One of the Moai can be found 24m under water as well. It was submerged by Mike Rapu in 2004 in honor of his grandfather. Also, Orca is another diving school that does various expeditions to different sites. Apparently, the owner of Orca was on Jacques Cousteau’s tripulation during his expeditions, and still gives lessons! so if you have a chance to walk in and he is there, definitely go speak with him!
Diving in Peru is not something that you hear about very much. Of course, when one thinks of Peru, automatically ceviche, Machu Picchu and surfing come to mind. However, there are some dive operators in Peru. In the Northern part I found two: One in Punta Sal (no website) and the other in Mancora.
Unfortunately, we were not able to go diving because there were too many waves. This is what happens: When the surfing is good, the diving is not.
A few important things to note: I would not recommend anyone doing their first diving experience in Peru, because of the waves, but this depends when you go. The water is also very cold, a wetsuit is definitely needed and provided. During the first week of January when I was there, visibility I was told was between 4-10m.
So last night I slept terribly. Partly because I was really, really excited to dive the Galapagos, and also because I was scared not to be able to because of my cold. Last time I tried diving with a cold or the end of one rather, I ended up going down 5 meters, getting excruciating pain in my sinus and not diving at all. And so after all precautions and attempts to get rid of the stuffy-ness, I was just really worried. Also, the diving in Galapagos is getting pricier by the month. Last month it was 150$, this month it is 170$ for two immersions. Luckily, I have started getting pretty good at bargaining here and was able to get it for 150$. When you put that amount of money for diving and can’t get down, you are quite angry, and plus, they do not refund you (not even for the dive you don’t try to do!). So at5 am, one hour before the alarm, I started google-ing it to reassure me, which it did. If you can equalize on land, you probably will be fine underwater. Also, the trick is nasal salt water stuff, which I had no idea but will definitely be added to my travel bags ahahhaa.We set off by car, and then by boat.
I did have certain expectations that were quite deceived with the operator we ended up going with. Firstly, yesterday when I asked what level were the people, if they were all beginners, I was told it was a mixture of both, that it was a good group and two instructors would be there. Ok, that works. However, after speaking with people today, I was with all beginners, 7 of them which meant we were quite a large group. It is not like I have that many dives myself, but four of them were doing their first dive after the Open Water course, so no experience at all. Then, the instructor made everyone go in the water to check the weight belts, made everyone get back in the boat to then go to the diving site. I thought this was ridiculous and a complete waste of time. The times I have gone diving, the instructor brings extra weights in case people do need more. Then, to get in the water they made 4 people sit on one side and 4 people on the other side of the boat and said 1-2-3-go for everyone at once to get in the water. I have never seen this and it is the stupidest thing ever, especially with inexperienced divers who aren’t sure or don’t know what they are doing. The result was that Cosima got hit by an unknown swimming object on her head.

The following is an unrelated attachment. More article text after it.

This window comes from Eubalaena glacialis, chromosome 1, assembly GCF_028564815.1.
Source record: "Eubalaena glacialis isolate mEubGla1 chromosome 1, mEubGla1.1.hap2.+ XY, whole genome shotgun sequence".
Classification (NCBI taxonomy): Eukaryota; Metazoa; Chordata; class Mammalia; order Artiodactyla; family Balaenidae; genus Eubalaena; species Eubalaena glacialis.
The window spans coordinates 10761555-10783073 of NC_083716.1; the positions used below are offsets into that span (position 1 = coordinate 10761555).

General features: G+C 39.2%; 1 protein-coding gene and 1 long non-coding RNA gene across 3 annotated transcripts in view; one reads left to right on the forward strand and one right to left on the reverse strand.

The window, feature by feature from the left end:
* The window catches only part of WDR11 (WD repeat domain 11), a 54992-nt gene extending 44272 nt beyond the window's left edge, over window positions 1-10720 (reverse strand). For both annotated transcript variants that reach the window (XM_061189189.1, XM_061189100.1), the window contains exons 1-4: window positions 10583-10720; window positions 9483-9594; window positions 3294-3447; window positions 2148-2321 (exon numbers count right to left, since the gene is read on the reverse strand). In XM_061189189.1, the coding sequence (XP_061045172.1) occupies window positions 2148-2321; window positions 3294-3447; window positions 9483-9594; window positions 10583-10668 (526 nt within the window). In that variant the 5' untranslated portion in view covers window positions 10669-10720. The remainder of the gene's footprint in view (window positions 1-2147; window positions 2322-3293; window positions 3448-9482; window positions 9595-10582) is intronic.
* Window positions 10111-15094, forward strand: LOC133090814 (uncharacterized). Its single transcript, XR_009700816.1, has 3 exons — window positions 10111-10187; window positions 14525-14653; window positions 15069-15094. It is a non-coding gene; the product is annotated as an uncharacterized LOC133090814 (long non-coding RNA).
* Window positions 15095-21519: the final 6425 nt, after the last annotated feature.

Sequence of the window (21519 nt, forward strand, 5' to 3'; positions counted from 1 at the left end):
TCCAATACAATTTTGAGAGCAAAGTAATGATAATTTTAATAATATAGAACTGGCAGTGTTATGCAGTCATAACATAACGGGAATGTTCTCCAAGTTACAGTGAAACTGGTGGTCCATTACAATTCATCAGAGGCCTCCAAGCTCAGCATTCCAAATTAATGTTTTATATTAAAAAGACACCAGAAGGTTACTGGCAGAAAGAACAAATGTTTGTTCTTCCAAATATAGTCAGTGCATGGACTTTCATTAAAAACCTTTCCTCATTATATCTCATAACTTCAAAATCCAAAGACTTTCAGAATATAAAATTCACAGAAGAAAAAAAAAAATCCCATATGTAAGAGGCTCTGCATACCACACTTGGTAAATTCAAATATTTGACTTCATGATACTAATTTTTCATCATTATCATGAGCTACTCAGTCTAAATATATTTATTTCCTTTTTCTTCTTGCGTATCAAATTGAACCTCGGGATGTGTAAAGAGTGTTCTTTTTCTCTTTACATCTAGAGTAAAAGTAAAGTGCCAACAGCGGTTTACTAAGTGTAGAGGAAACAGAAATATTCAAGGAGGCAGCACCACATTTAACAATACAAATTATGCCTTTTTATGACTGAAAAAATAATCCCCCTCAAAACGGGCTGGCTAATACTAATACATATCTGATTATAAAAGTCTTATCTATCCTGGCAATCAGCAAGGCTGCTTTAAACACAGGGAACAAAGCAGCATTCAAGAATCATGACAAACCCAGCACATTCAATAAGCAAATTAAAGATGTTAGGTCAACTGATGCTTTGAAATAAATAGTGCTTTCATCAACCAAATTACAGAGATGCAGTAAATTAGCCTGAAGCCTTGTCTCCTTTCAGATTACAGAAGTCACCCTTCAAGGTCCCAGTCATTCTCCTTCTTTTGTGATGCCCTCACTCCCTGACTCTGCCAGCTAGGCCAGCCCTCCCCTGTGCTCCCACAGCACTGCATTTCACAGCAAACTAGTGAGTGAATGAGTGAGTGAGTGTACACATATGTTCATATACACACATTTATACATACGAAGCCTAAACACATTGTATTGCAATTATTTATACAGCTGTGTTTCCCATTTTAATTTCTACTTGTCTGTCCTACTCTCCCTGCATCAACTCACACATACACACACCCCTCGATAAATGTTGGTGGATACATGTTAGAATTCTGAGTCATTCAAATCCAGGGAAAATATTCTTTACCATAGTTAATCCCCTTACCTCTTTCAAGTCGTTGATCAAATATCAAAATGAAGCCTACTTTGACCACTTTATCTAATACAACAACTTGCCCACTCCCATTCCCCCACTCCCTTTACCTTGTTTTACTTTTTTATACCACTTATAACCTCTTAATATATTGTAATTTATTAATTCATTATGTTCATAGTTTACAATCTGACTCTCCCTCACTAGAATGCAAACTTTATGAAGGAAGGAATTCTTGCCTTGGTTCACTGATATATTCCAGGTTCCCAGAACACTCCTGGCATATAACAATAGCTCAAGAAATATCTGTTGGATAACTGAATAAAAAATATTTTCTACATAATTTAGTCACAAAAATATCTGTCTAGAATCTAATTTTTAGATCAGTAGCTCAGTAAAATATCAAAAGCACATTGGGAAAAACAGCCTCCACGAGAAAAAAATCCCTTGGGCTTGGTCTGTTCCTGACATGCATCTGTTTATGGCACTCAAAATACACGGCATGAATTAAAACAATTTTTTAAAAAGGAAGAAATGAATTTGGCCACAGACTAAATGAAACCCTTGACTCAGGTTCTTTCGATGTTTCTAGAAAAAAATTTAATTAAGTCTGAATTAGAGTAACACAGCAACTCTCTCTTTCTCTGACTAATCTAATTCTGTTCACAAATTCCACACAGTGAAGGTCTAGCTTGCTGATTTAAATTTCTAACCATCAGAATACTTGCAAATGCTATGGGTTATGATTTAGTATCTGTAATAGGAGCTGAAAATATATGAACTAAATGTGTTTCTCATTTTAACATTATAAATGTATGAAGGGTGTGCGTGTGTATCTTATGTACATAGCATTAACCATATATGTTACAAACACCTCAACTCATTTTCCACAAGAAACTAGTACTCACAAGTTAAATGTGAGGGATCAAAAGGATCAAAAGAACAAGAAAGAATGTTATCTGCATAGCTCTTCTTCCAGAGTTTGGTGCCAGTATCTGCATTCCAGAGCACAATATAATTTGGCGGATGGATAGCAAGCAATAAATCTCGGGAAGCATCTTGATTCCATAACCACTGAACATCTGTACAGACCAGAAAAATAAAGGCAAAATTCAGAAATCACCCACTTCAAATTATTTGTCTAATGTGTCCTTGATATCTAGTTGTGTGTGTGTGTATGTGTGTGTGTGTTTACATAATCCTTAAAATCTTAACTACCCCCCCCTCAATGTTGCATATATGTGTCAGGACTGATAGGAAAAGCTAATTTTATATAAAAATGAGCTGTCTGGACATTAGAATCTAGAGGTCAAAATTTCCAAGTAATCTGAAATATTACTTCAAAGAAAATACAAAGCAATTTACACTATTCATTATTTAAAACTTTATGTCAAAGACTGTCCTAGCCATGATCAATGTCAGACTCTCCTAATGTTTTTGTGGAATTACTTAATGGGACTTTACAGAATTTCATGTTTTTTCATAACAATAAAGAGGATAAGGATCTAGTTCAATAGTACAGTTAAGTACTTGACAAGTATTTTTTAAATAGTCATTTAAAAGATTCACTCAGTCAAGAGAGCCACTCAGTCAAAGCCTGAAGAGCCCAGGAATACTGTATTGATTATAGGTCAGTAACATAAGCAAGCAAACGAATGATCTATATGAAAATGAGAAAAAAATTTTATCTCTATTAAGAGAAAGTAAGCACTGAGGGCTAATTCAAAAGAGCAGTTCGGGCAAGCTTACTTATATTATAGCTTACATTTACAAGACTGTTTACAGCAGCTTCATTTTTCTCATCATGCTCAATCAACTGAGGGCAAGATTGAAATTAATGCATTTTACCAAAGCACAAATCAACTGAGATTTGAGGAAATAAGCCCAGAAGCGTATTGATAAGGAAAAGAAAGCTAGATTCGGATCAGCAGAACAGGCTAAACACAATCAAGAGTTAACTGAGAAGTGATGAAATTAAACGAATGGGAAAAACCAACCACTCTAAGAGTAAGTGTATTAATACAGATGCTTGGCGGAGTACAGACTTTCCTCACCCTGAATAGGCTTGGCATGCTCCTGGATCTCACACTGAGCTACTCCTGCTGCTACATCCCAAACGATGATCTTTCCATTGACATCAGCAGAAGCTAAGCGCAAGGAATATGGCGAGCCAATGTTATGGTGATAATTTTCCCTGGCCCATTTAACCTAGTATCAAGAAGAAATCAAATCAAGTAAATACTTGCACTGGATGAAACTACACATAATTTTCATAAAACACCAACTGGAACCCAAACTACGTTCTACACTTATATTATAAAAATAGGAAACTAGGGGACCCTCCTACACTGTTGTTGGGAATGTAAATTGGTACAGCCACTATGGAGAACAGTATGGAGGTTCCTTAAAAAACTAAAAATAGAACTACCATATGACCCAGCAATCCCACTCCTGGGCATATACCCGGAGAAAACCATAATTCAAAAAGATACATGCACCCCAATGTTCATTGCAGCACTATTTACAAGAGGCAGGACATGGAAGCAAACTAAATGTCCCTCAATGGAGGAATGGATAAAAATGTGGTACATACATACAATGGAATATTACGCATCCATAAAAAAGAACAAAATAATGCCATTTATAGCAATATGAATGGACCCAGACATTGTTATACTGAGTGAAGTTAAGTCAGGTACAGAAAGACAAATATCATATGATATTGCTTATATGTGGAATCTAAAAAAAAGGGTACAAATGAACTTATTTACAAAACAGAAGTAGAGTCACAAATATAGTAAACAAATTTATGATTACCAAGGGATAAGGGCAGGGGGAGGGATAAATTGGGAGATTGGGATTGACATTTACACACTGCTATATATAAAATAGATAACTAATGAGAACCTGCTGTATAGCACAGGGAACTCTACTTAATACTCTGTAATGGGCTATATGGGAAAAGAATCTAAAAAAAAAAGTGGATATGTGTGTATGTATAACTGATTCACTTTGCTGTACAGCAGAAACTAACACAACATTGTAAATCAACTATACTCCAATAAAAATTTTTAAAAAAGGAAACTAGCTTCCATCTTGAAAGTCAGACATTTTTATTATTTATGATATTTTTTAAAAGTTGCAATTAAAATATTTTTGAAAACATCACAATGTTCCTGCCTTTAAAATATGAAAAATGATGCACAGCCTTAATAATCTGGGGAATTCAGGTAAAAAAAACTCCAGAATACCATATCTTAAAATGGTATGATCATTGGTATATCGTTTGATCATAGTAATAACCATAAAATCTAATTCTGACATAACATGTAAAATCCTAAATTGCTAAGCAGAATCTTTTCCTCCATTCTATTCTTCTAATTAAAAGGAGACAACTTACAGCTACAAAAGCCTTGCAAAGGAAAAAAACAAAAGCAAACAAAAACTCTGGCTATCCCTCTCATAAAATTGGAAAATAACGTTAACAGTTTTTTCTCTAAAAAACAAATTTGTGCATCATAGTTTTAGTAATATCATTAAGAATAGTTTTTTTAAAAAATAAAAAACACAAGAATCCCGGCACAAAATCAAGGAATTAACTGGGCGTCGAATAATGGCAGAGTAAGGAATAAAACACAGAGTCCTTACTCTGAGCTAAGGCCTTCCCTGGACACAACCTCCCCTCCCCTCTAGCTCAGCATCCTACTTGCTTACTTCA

The whole time the crew of dive masters were helping everybody out with their equipment, or rather just doing it for them. They kept trying to do the same with me but I didn’t need help and it was just really annoying because I can tie my BCD by myself thank you. All in all, going down during the first dive went well with my sinus and ears and so I was really happy. However, the dive was a disappointment for me. There were nice fish, we saw some eels and sharks but they were trying to get photos of everyone, it was a photo session more than anything. Everyone was all bunched up together and really we did not cover much terrain at all. I also had a lot of air left and could not dive for longer even though I was told I could they gave me the sign to come up. Up until then, the morning was not at all what I expected with the instructor and the way things were going, plus, the marine life was not what I expected either. At least, we were in turquoise crystal clear water and I was watching pretty fish, for 150$ ahahaha. (Maybe I had high expectations because of what others had told me, maybe we did just get unlucky you never know what you see!).